Dramatic rescue as flash floods submerge Colo. car - KiiiTV.com South Texas, Corpus Christi, Coastal Bend

Dramatic rescue as flash floods submerge Colo. car

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Courtesy ABC News

Flooding in Boulder, Colo., overnight led to a dramatic rescue this morning after a driver was overtaken by rushing water on a road and his car overturned. Three people have died in the flooding.

Police received word shortly before 6 a.m. that three cars were submerged in water on a road that had been eroded by a deluge, which totaled six inches in the area, according to officials.

Rescue workers found drivers in each of the three cars that were trapped by the rushing water. They used ropes to stabilize the vehicles and then evacuated the drivers, who had minor injuries, according to officials.

The video of one rescue captured by KCNC shows a driver trapped in his overturned car by the flood, struggling for air as the vehicle filled with water. Rescue workers from local fire companies had to pull open the car's door and evacuate the man, who was safely brought to shore.

He is now receiving medical treatment.

Water levels continue to rise in Colorado rivers, according to ABC News affiliate KMGH. Three deaths are being blamed on the flooding.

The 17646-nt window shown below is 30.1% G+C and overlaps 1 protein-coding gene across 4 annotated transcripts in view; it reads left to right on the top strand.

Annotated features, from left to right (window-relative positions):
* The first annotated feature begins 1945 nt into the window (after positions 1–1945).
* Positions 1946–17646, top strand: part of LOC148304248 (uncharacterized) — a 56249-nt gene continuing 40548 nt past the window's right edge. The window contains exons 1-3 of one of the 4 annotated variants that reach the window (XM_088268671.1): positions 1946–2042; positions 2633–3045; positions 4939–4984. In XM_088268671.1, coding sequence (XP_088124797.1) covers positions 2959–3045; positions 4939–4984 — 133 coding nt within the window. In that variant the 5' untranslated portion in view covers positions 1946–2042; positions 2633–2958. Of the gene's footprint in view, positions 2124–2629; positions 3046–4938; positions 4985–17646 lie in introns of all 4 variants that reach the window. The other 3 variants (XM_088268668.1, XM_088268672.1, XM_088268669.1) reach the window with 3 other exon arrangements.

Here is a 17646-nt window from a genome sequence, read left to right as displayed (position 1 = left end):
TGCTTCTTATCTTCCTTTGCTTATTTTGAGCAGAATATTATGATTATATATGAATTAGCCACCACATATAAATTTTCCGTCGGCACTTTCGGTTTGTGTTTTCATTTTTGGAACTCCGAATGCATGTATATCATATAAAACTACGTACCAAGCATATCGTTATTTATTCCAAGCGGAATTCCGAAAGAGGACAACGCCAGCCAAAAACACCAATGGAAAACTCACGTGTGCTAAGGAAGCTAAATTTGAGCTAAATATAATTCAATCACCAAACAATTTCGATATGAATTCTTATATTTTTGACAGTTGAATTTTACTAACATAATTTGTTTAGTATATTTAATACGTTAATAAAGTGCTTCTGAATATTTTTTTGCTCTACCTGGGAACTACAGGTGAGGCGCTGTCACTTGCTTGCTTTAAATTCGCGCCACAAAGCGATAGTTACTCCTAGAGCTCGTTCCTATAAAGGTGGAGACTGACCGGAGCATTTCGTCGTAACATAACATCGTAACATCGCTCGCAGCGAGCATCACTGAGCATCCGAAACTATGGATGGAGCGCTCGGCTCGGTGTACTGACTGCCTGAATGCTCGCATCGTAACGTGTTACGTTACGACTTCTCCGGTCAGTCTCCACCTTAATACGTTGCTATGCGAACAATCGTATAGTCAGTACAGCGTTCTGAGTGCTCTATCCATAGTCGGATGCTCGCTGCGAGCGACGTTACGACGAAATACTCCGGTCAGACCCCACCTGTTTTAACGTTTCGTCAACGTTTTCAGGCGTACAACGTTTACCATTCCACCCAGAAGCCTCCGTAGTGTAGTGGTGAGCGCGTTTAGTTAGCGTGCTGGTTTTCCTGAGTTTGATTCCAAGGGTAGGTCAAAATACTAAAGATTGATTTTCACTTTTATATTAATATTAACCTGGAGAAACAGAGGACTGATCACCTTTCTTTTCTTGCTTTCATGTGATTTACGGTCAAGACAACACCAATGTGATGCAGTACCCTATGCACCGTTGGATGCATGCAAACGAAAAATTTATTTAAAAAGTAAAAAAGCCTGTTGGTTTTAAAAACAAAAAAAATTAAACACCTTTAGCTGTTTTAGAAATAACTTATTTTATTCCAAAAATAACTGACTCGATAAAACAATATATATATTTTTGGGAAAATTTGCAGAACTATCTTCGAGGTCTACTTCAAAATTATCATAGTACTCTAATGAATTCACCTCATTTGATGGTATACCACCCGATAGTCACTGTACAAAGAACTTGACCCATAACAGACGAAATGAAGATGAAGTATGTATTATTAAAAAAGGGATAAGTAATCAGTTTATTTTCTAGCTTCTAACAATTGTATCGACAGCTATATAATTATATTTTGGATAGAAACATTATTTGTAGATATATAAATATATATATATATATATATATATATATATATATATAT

One person was killed in the mountain community of Jamestown when the heavy rains caused a building to collapse late Wednesday night, according to Office of Emergency Management officials. A second man's body was recovered in water near Colorado Springs early this morning, officials said.

The death toll rose to three after a man's body was found in north Boulder County.

The National Weather Service has issued a flash flood emergency for Boulder County and northwest Jefferson County. Residents of Jamestown, where the first death occurred, are under a mandatory evacuation order after reports that multiple homes had collapsed.

One of the main thoroughfares in the area, U.S. 36, was closed by authorities after mud and rockslides made the road impassable.

The area being hit by the floods was ravaged by a wildfire a few years ago. The lack of trees or vegetation in the area, thanks to the fire, is causing the water and debris to move downhill so quickly, authorities said.

"With the water and the power lines, it's not a good mixture," said Lee Mathis of the Erie Police Department.

Also hard hit was the University of Colorado campus at Boulder where college students suddenly found themselves surrounded by raging waters. University officials cancelled classes today and local school districts have followed suit, until the storms pass and the roads are clear.

Officials are warning motorists to stay off the roads and to avoid creeks and waterways.
With reporting by ABC News Katie Kindelan

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